In its third and final reading on the current, or outgoing fiscal (2022-23), the Centre for Policy Dialogue (CPD) presented a grim picture this week, just days before the budget for 2023-24 was set to be placed in parliament. The economy-focused think tank revealed its own calculation that revenue shortfall would be approximately Tk 75,000 crore in the current fiscal, causing the budget deficit to widen.

"The government borrowed Tk 54,501 crore from the Bangladesh Bank until February and media report the borrowing from the central bank rose to Tk 74,393 crore until April of this fiscal year, this brings a negative impact on the macroeconomy," it said.

CPD hinted that the government borrowing from domestic banks will create inflationary measures in the economy. Rather it suggests the government should prioritise mobilising foreign-funded budgetary support.

CPD Executive Director Dr Fahmida Khatun presented the think-tank's periodic review of the Bangladesh Economy, this being the third of the 2022-23 fiscal, at CPD's office in Dhanmondi on Saturday.

Although the price of fuel is falling in the international market, its effect is not seen in the domestic market, she pointed out.

CPD said Bangladesh Petroleum Corporation's total profit in the last seven years (from FY2015-16 to FY2021-22) was about Tk 43,804 crore. After paying Tk 7,727 crore as income tax, BPC's net profit was Tk 36,074 crore. Being a monopoly and state-owned enterprise, enjoying windfall gains by penalising the citizens of the country cannot be justified, it said.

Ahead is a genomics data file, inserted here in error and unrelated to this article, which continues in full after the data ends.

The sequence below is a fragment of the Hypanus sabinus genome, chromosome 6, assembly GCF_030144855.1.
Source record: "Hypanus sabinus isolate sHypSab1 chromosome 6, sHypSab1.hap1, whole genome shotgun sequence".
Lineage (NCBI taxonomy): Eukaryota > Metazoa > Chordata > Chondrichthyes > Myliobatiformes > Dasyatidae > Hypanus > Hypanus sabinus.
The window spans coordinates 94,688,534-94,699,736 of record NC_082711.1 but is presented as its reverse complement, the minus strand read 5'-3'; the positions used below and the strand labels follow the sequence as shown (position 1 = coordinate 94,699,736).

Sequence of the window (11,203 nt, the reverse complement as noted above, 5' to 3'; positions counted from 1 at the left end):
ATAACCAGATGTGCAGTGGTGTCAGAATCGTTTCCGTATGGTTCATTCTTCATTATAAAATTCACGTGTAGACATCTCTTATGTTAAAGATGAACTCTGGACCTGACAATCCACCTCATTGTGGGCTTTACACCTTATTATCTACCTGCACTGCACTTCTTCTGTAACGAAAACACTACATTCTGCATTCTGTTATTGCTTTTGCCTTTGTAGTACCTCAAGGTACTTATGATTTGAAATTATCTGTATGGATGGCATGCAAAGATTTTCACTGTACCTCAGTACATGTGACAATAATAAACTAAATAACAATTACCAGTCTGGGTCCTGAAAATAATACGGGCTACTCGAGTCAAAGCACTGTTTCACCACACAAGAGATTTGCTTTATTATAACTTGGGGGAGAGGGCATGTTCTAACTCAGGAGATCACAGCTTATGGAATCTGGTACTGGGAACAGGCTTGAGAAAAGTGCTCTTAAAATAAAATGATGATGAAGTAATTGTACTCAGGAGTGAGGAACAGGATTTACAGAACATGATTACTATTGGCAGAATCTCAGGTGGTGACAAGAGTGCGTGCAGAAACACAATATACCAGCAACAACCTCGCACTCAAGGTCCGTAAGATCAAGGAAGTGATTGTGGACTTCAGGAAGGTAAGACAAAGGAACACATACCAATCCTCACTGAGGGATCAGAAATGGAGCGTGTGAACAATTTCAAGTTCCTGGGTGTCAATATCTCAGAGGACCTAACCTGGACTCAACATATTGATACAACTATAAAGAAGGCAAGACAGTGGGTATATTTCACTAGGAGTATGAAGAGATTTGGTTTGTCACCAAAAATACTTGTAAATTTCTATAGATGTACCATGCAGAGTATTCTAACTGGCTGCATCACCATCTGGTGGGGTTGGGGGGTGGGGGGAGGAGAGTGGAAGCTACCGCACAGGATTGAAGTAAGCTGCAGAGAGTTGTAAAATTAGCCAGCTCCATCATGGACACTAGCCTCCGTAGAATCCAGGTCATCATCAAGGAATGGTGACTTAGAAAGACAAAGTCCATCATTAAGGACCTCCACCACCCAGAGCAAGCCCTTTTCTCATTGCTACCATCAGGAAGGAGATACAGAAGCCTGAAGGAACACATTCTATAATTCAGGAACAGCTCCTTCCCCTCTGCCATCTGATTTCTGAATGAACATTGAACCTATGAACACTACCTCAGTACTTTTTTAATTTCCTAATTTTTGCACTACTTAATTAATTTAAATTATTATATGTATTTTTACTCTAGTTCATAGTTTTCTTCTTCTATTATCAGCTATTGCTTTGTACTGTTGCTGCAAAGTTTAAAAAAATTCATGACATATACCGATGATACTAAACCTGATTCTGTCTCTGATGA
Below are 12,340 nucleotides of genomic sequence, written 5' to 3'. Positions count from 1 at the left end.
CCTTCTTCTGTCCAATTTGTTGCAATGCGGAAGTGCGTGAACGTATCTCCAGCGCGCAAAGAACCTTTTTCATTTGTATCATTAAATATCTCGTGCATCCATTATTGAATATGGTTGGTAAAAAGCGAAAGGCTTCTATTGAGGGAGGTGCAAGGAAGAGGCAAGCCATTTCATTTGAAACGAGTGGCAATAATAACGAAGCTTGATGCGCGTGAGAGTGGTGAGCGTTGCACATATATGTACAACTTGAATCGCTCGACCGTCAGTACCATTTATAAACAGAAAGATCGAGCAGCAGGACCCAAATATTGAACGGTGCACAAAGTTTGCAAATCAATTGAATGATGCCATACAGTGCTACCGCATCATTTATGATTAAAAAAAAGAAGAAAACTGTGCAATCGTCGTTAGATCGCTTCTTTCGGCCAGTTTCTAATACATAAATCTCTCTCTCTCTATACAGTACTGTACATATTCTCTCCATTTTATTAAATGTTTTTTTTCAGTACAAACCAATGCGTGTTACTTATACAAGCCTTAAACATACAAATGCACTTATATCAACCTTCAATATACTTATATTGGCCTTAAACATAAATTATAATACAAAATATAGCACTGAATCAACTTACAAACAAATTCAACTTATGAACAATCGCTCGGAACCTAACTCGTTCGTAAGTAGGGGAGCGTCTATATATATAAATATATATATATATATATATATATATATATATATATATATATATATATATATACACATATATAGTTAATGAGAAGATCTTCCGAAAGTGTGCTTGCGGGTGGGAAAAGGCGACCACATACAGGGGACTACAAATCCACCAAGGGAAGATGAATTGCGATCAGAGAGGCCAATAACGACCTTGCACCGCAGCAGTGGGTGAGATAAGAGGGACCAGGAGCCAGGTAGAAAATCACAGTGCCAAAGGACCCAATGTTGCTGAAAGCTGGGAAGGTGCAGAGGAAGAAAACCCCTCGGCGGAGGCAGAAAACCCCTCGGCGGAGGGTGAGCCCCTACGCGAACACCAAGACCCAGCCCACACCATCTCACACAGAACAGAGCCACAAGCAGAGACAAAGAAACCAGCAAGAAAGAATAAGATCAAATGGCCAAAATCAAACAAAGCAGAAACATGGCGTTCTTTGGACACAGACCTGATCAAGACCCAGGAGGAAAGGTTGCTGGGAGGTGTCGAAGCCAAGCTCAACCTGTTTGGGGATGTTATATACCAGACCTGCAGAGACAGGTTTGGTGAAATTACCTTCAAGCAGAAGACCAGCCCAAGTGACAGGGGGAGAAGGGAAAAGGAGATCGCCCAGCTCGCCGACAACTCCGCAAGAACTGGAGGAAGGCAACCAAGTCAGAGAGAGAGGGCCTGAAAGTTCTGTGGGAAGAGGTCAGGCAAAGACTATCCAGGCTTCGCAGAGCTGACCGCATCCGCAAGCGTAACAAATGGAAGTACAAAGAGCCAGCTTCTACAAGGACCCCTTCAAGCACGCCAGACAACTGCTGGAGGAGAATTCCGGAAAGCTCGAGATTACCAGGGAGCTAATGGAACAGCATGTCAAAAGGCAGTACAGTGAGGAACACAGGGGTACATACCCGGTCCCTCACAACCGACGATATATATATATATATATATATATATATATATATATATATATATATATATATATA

The think tank suggested the government look into the surge of inward remittance from the USA instead of the Middle East, where a large number of Bangladeshi expatriates are working.

It noted that in 10 months of FY 2021-22 (July-April), around $3.86 billion remittances came into the country from Saudi Arabia, but in the same period of the current financial year, remittances decreased to $3.04 billion.

Rather bizarrely, CPD suspects the sudden increase in remittances from the USA could be recycling of smuggled money that was sent from Bangladesh to America in different shapes of trade-based money laundering.

It suggested cutting on duty of daily essential products used by common people temporarily as a relief to reduce price. In that case market monitoring is also necessary.

The scope of direct assistance to the poor needs to be increased, in CPD's view. It is also necessary to ensure that the right people are getting it. Export growth rate is not positive and falling short of target, it noted. In May and June (Last two months of the current fiscal year) it should be increased by 41 percent, which is very difficult.

Distinguished fellow Professor Dr Mustafizur Rahman, Research Director Professor Khondaker Golam Moazzem Hossain, senior research fellow Tawfiqul Islam Khan, among others, spoke on the different issues.

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